Volcker on the Volcker Rule

By Protess, Ben | International Herald Tribune, May 11, 2012 | Go to article overview

Volcker on the Volcker Rule


Protess, Ben, International Herald Tribune


Paul A. Volcker, the former Federal Reserve chairman, told Congress that the regulation was a "solid step toward reining in" big, government-backed banks.

The Volcker Rule, loathed by many bankers, still has the support of an influential Wall Street critic: Paul A. Volcker.

Mr. Volcker, former chairman of the U.S. Federal Reserve, defended the regulatory crackdown that bears his name, telling Congress on Wednesday that the Volcker Rule was a "solid step toward reining in" banks that are considered too big to fail.

Mr. Volcker has championed efforts to bar banks from trading with their own money, a practice that is known as proprietary trading and is outlawed under the new policy. The Volcker Rule, a crucial component of the Dodd-Frank regulatory overhaul law, was rooted in his belief that banks should not place risky bets while enjoying government deposit insurance and other backing.

Mr. Volcker argued Wednesday that the rule would make a serious dent, not only in outsize risk-taking but in the likelihood of future Wall Street bailouts.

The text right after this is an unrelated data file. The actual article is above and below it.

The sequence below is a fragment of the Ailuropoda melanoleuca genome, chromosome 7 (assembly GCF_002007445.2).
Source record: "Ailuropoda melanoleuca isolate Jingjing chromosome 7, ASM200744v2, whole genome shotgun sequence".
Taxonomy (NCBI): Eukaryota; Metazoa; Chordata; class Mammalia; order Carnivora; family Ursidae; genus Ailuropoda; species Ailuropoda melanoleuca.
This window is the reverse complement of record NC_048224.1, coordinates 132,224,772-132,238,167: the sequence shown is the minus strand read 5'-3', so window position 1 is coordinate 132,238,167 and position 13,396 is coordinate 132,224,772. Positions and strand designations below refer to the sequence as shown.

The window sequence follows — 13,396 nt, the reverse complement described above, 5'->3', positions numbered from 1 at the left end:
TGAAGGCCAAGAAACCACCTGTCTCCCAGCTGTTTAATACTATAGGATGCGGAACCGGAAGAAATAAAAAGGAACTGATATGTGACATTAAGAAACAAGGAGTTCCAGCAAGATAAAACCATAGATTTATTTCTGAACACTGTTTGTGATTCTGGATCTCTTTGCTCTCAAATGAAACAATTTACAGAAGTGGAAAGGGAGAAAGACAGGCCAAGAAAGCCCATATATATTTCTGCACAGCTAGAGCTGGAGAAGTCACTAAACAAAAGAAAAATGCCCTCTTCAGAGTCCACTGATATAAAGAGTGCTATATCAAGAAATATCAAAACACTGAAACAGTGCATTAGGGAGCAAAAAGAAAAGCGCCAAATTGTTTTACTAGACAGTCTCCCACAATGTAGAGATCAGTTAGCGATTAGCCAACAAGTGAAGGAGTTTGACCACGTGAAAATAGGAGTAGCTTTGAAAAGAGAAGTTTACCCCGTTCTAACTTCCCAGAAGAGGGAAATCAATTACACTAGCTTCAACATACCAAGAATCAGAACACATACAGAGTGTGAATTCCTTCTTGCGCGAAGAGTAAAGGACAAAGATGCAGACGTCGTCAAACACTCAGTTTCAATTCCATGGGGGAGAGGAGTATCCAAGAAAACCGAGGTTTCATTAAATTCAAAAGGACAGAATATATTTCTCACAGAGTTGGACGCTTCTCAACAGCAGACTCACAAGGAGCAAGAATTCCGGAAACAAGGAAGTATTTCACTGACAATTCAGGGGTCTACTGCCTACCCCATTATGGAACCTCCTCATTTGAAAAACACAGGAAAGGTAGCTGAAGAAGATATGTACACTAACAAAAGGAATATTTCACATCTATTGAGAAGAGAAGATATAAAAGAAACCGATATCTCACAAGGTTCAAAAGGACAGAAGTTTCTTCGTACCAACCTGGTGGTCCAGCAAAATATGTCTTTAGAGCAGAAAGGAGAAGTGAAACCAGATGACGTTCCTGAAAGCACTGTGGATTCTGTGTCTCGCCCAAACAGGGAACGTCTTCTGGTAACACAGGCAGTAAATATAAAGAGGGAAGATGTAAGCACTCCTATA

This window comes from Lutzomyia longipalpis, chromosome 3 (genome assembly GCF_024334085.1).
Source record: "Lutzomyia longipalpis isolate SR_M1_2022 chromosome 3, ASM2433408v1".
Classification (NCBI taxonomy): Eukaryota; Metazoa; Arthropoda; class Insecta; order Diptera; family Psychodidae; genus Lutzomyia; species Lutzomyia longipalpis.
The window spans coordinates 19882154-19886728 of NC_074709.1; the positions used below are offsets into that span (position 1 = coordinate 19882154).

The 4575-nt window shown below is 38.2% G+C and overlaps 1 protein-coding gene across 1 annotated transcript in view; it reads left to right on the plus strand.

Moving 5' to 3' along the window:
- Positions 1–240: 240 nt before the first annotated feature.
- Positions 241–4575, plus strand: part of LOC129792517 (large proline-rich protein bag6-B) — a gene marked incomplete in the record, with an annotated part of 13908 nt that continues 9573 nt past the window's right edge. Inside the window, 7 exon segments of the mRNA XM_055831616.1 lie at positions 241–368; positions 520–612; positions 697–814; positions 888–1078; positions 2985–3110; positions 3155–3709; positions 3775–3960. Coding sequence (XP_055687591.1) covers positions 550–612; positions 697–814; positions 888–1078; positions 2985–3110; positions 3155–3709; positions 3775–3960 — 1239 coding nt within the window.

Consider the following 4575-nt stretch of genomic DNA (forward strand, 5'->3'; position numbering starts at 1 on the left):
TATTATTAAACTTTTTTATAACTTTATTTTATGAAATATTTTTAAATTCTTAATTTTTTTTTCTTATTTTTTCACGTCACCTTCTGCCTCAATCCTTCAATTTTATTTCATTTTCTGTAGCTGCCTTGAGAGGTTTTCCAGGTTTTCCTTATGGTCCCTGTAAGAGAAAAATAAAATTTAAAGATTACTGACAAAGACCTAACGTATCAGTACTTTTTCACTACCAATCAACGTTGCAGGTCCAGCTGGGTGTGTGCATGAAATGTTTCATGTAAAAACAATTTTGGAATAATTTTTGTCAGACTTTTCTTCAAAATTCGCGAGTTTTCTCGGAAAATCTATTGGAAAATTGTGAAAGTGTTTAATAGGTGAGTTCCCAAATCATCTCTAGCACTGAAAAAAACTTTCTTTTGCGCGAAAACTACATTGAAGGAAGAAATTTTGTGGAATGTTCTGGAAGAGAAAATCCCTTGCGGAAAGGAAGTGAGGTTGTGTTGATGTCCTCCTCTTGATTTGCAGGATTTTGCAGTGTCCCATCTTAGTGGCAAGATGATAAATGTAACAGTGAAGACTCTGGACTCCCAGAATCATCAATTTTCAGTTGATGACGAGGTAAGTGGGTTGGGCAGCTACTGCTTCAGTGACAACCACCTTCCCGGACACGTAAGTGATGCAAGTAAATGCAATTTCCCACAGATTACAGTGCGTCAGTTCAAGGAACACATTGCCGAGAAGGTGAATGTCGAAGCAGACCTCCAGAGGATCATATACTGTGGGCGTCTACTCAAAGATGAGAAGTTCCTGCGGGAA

"Its influence goes far beyond the particular risks," he told the Senate Banking Committee, telling lawmakers that the rule also addressed "a cultural issue" on Wall Street.

Proprietary trading, he said, breeds "conflicts of interest" and "necessarily dangerous behavior" at big banks.

And for their effort, he noted, "traders get to be richly rewarded."

Condemning banks for trying to mimic hedge funds and other shadowy corners of Wall Street, Mr. Volcker challenged the wisdom behind proprietary trading.

"It is surely inappropriate that those activities be carried out by institutions benefiting from taxpayer support, current or potential," he said. "Proprietary trading is not a necessary ingredient of bank profits."

Alternately haranguing banks and playing down his own influence on the rule, which "somehow has my name attached to it," Mr. …

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